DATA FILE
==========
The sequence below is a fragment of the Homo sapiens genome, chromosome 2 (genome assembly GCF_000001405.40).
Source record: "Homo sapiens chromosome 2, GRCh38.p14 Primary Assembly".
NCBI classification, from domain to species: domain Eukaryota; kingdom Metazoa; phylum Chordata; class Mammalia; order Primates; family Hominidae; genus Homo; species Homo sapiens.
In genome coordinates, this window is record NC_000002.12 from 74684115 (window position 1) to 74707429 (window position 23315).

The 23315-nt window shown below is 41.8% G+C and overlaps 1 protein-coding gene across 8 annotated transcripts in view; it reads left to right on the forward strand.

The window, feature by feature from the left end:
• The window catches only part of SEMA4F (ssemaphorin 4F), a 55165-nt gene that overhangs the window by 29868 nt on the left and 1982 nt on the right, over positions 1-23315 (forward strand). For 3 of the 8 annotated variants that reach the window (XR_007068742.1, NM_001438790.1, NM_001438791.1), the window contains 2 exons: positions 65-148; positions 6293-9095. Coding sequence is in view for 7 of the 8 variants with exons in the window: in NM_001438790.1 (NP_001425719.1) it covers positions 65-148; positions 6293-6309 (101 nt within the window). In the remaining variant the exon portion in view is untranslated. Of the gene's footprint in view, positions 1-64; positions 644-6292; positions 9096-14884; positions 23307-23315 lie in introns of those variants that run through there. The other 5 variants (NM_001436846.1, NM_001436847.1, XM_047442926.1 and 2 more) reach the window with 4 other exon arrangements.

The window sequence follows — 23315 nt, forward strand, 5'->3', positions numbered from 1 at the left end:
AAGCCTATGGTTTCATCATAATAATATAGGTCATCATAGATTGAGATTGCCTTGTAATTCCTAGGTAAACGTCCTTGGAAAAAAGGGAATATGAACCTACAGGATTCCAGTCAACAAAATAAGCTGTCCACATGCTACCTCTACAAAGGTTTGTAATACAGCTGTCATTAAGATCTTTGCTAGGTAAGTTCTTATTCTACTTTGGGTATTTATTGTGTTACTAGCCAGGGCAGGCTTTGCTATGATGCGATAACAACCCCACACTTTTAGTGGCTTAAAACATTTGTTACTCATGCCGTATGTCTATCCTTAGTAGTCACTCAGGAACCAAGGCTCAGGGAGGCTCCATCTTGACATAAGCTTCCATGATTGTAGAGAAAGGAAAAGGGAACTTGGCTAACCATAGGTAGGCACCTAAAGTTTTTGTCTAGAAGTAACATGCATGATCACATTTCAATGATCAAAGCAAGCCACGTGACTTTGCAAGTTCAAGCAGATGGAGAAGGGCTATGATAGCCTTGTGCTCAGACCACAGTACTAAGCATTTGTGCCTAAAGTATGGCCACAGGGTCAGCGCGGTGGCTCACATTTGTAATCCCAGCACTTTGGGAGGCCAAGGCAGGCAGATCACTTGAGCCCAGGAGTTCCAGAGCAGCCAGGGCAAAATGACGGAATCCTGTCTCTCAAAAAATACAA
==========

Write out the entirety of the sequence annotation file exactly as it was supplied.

The sequence below is a fragment of the Homo sapiens genome, chromosome 2 (genome assembly GCF_000001405.40).
Source record: "Homo sapiens chromosome 2, GRCh38.p14 Primary Assembly".
NCBI classification, from domain to species: domain Eukaryota; kingdom Metazoa; phylum Chordata; class Mammalia; order Primates; family Hominidae; genus Homo; species Homo sapiens.
In genome coordinates, this window is record NC_000002.12 from 74684115 (window position 1) to 74707429 (window position 23315).

The 23315-nt window shown below is 41.8% G+C and overlaps 1 protein-coding gene across 8 annotated transcripts in view; it reads left to right on the forward strand.

The window, feature by feature from the left end:
• The window catches only part of SEMA4F (ssemaphorin 4F), a 55165-nt gene that overhangs the window by 29868 nt on the left and 1982 nt on the right, over positions 1-23315 (forward strand). For 3 of the 8 annotated variants that reach the window (XR_007068742.1, NM_001438790.1, NM_001438791.1), the window contains 2 exons: positions 65-148; positions 6293-9095. Coding sequence is in view for 7 of the 8 variants with exons in the window: in NM_001438790.1 (NP_001425719.1) it covers positions 65-148; positions 6293-6309 (101 nt within the window). In the remaining variant the exon portion in view is untranslated. Of the gene's footprint in view, positions 1-64; positions 644-6292; positions 9096-14884; positions 23307-23315 lie in introns of those variants that run through there. The other 5 variants (NM_001436846.1, NM_001436847.1, XM_047442926.1 and 2 more) reach the window with 4 other exon arrangements.

The window sequence follows — 23315 nt, forward strand, 5'->3', positions numbered from 1 at the left end:
AAGCCTATGGTTTCATCATAATAATATAGGTCATCATAGATTGAGATTGCCTTGTAATTCCTAGGTAAACGTCCTTGGAAAAAAGGGAATATGAACCTACAGGATTCCAGTCAACAAAATAAGCTGTCCACATGCTACCTCTACAAAGGTTTGTAATACAGCTGTCATTAAGATCTTTGCTAGGTAAGTTCTTATTCTACTTTGGGTATTTATTGTGTTACTAGCCAGGGCAGGCTTTGCTATGATGCGATAACAACCCCACACTTTTAGTGGCTTAAAACATTTGTTACTCATGCCGTATGTCTATCCTTAGTAGTCACTCAGGAACCAAGGCTCAGGGAGGCTCCATCTTGACATAAGCTTCCATGATTGTAGAGAAAGGAAAAGGGAACTTGGCTAACCATAGGTAGGCACCTAAAGTTTTTGTCTAGAAGTAACATGCATGATCACATTTCAATGATCAAAGCAAGCCACGTGACTTTGCAAGTTCAAGCAGATGGAGAAGGGCTATGATAGCCTTGTGCTCAGACCACAGTACTAAGCATTTGTGCCTAAAGTATGGCCACAGGGTCAGCGCGGTGGCTCACATTTGTAATCCCAGCACTTTGGGAGGCCAAGGCAGGCAGATCACTTGAGCCCAGGAGTTCCAGAGCAGCCAGGGCAAAATGACGGAATCCTGTCTCTCAAAAAATACAA